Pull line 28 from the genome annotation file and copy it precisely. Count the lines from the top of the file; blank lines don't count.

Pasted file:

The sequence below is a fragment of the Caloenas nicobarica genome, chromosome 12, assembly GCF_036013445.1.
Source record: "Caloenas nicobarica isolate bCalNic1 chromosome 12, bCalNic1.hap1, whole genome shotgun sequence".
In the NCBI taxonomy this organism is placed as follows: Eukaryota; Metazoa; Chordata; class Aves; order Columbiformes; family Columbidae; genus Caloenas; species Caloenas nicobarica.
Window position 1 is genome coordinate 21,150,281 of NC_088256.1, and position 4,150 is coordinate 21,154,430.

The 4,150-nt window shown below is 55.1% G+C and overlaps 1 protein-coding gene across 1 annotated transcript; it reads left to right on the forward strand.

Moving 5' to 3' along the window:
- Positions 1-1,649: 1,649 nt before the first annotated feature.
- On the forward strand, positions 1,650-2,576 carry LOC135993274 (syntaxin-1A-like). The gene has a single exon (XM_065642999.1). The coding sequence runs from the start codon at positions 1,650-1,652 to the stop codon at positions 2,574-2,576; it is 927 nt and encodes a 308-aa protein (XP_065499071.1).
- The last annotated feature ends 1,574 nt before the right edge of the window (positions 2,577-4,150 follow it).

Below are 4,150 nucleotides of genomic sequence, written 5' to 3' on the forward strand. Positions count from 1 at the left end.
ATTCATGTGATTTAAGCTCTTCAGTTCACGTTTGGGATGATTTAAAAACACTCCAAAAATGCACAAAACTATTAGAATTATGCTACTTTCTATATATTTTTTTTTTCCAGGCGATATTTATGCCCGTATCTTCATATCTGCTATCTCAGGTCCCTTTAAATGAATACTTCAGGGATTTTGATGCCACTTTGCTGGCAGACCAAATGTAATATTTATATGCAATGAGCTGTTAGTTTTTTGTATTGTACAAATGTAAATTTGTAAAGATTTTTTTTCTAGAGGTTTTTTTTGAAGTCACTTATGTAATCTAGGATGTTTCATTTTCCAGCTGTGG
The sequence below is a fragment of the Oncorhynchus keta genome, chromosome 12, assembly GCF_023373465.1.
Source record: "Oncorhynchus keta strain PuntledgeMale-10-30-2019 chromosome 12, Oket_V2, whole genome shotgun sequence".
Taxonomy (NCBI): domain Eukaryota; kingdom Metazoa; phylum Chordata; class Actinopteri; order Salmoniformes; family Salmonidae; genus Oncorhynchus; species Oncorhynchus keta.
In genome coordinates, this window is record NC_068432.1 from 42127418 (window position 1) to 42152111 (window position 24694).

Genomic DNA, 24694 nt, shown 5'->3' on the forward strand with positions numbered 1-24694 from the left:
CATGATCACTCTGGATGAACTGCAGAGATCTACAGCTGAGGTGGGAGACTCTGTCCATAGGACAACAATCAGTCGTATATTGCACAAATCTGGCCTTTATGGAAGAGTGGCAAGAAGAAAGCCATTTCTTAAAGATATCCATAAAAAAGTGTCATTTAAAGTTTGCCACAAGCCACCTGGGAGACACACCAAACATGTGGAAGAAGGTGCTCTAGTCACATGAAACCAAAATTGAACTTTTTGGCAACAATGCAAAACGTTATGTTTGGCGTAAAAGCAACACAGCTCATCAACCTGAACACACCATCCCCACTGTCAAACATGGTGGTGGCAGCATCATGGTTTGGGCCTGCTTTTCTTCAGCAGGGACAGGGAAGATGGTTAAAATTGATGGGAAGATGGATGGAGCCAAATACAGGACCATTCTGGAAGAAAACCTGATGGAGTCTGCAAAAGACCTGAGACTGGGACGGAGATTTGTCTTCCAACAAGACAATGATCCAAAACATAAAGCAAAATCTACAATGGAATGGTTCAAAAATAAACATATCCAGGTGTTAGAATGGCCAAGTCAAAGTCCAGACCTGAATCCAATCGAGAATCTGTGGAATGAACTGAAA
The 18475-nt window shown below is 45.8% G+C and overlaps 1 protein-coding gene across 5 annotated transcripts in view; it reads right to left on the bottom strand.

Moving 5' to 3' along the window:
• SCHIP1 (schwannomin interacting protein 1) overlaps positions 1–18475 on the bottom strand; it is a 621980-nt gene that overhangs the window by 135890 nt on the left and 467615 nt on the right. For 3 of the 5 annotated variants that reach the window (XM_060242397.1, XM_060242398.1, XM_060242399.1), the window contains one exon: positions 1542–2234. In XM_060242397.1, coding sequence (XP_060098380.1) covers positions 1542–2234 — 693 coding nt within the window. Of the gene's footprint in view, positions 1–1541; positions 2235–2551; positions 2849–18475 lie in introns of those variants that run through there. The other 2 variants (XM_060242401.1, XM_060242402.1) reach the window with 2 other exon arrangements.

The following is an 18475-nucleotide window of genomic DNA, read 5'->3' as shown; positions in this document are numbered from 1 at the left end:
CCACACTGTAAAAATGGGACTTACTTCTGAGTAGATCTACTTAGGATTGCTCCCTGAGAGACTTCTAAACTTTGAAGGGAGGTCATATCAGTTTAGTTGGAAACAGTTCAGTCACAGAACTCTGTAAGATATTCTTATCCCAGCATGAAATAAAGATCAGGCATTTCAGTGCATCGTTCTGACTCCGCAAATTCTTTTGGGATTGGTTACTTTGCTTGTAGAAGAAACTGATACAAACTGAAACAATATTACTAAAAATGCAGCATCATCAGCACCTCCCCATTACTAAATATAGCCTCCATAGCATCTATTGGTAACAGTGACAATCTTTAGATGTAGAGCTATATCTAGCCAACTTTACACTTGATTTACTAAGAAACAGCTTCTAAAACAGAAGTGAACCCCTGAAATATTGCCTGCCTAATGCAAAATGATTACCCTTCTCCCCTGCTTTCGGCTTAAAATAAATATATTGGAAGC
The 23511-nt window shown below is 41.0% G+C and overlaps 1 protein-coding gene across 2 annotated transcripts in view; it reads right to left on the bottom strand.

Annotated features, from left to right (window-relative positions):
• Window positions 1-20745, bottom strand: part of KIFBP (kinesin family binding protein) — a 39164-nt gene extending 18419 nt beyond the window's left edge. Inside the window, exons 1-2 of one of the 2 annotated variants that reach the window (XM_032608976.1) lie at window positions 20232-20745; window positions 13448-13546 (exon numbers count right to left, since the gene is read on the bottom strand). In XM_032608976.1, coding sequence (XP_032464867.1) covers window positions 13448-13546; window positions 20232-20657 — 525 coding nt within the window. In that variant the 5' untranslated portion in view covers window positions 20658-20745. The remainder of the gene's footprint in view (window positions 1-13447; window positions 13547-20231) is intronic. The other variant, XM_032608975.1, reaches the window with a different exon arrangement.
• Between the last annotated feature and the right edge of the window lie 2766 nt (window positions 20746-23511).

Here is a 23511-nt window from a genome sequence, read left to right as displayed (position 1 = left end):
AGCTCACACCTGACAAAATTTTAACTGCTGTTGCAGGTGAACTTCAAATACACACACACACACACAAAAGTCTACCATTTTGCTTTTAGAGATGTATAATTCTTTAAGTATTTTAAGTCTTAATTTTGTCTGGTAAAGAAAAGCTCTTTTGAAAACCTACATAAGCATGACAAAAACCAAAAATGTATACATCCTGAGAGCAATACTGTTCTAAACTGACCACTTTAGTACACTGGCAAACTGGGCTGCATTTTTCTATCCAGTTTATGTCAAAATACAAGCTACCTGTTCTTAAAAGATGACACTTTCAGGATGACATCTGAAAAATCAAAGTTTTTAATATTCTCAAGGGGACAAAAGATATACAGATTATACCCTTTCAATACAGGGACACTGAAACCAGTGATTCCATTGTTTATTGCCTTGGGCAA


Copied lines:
AGCTCACACCTGACAAAATTTTAACTGCTGTTGCAGGTGAACTTCAAATACACACACACACACACAAAAGTCTACCATTTTGCTTTTAGAGATGTATAATTCTTTAAGTATTTTAAGTCTTAATTTTGTCTGGTAAAGAAAAGCTCTTTTGAAAACCTACATAAGCATGACAAAAACCAAAAATGTATACATCCTGAGAGCAATACTGTTCTAAACTGACCACTTTAGTACACTGGCAAACTGGGCTGCATTTTTCTATCCAGTTTATGTCAAAATACAAGCTACCTGTTCTTAAAAGATGACACTTTCAGGATGACATCTGAAAAATCAAAGTTTTTAATATTCTCAAGGGGACAAAAGATATACAGATTATACCCTTTCAATACAGGGACACTGAAACCAGTGATTCCATTGTTTATTGCCTTGGGCAA